Graduation Year


Document Type




Degree Name

Doctor of Philosophy (Ph.D.)

Degree Granting Department

Industrial and Management Systems Engineering

Major Professor

Bo Zeng, Ph.D.

Co-Major Professor

Xiaoning Qian, Ph.D.

Committee Member

Jose Zayas-Castro, Ph.D.

Committee Member

Tapas Das, Ph.D.

Committee Member

Kendra Vehik, M.P.H.,Ph.D.


Biomarker Identication, Column Generation, Combinatorial Optimization, Integer Programming, Maximum Clique Problem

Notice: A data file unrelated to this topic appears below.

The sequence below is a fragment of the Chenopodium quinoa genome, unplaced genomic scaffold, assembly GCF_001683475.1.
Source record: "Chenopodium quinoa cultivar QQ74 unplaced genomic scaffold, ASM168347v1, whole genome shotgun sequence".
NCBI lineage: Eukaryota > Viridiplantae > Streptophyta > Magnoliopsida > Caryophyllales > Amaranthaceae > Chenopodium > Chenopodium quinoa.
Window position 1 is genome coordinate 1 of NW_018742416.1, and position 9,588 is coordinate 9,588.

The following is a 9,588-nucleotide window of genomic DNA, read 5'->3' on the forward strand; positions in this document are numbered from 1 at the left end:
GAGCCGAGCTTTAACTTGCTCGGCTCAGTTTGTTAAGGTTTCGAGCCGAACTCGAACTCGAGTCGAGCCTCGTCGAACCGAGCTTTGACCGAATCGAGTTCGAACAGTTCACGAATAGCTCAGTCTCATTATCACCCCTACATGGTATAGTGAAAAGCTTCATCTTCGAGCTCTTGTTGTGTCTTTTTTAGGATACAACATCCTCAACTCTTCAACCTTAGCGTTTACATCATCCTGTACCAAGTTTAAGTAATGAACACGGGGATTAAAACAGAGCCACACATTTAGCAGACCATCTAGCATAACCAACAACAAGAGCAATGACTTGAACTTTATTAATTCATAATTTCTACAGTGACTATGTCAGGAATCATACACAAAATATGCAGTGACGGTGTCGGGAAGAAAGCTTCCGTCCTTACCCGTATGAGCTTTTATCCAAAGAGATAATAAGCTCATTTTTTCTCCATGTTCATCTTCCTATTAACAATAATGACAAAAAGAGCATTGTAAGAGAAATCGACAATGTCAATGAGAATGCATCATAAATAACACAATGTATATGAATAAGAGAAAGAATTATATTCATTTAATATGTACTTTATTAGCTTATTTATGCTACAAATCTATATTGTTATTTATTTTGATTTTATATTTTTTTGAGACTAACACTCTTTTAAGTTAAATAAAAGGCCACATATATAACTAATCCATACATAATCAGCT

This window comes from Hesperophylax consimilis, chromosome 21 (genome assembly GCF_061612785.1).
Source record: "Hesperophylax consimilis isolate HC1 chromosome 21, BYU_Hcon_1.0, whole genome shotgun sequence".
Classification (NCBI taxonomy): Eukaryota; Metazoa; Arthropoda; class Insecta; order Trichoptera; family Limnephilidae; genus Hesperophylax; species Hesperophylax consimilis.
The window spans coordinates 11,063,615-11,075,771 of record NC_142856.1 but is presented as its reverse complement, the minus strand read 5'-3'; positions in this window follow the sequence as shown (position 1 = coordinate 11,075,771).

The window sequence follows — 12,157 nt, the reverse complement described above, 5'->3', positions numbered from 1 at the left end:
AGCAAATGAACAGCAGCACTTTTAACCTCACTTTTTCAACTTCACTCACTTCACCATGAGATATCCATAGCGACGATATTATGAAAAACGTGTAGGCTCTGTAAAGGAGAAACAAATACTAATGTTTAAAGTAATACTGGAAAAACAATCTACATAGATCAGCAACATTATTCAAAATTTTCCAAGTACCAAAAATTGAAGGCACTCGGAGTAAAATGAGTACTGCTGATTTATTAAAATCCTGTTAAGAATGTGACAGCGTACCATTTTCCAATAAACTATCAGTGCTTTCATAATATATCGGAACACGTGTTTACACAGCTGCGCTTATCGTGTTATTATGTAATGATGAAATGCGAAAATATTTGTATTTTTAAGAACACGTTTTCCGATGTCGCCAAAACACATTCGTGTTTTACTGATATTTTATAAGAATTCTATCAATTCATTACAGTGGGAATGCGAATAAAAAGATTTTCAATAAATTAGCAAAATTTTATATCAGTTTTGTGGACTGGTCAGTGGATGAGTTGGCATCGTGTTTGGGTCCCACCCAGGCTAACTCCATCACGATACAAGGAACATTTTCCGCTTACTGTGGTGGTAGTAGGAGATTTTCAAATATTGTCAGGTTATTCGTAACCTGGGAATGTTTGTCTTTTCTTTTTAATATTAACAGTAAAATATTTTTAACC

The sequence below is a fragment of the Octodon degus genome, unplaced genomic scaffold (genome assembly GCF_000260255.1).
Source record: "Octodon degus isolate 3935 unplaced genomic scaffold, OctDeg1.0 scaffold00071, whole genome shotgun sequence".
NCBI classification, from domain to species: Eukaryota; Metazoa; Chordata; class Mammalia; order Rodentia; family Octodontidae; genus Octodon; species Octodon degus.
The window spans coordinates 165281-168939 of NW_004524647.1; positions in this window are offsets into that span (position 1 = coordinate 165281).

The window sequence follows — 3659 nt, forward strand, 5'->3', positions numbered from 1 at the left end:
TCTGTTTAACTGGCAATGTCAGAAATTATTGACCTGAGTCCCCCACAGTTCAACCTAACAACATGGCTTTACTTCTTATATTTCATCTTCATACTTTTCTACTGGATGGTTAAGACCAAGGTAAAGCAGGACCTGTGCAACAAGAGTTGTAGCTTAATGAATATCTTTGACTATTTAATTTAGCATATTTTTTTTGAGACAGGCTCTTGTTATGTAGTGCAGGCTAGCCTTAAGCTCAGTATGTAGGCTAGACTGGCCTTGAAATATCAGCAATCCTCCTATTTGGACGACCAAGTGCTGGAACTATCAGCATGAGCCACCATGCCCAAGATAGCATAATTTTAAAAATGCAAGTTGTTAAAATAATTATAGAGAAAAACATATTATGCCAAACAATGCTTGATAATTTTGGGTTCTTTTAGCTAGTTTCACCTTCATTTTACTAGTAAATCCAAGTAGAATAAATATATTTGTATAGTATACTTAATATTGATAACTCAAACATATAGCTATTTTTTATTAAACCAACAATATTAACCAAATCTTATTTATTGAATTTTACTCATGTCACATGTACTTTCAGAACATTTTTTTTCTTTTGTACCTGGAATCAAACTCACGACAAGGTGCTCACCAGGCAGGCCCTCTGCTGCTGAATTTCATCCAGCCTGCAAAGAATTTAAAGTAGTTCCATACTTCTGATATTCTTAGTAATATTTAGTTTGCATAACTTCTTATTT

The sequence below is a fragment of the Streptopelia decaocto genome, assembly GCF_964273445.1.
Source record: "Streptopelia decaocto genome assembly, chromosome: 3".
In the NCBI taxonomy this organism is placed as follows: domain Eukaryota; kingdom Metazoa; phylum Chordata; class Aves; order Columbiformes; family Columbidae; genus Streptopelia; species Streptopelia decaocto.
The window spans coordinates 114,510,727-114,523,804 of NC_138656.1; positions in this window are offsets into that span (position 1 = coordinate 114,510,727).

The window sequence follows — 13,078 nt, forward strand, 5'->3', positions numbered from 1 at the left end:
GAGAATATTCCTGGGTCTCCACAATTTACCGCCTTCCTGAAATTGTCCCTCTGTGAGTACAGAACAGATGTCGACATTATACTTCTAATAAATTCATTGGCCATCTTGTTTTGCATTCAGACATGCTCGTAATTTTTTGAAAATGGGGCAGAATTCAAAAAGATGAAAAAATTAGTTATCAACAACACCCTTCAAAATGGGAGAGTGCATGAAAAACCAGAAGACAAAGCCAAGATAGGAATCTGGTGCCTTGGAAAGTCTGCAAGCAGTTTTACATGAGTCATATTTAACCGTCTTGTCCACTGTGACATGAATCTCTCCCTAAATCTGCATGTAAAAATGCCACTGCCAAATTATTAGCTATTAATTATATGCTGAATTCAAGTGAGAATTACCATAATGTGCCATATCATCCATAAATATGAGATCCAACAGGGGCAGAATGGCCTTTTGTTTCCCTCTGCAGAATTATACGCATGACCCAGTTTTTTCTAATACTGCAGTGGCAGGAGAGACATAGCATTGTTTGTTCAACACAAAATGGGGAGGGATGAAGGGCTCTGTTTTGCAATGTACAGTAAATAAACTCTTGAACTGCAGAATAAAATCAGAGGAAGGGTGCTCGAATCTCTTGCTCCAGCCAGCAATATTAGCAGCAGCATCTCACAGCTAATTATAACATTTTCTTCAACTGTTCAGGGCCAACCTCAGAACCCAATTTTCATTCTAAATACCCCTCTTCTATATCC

We introduce and study a novel graph optimization problem to search for multiple cliques with the maximum overall weight, to which we denote as the Maximum Weighted Multiple Clique Problem (MWMCP). This problem arises in research involving network-based data mining, specifically, in bioinformatics where complex diseases, such as various types of cancer and diabetes, are conjectured to be triggered and influenced by a combination of genetic and environmental factors. To integrate potential effects from interplays among underlying candidate factors, we propose a new network-based framework to identify effective biomarkers by searching for "groups" of synergistic risk factors with high predictive power to disease outcome. An interaction network is constructed with vertex weight representing individual predictive power of candidate factors and edge weight representing pairwise synergistic interaction among factors. This network-based biomarker identification problem is then formulated as a MWMCP. To achieve near optimal solutions for large-scale networks, an analytical algorithm based on column generation method as well as a fast greedy heuristic have been derived. Also, to obtain its exact solutions, an advanced branch-price-and-cut algorithm is designed and solved after studying the properties of the problem. Our algorithms for MWMCP have been implemented and tested on random graphs and promising results have been obtained. They also are used to analyze two biomedical datasets: a Type 1 Diabetes (T1D) dataset from the Diabetes Prevention Trial-Type 1 (DPT-1) Study, and a breast cancer genomics dataset for metastasis prognosis. The results demonstrate that our network-based methods can identify important biomarkers with better prediction accuracy compared to the conventional feature selection that only considers individual effects.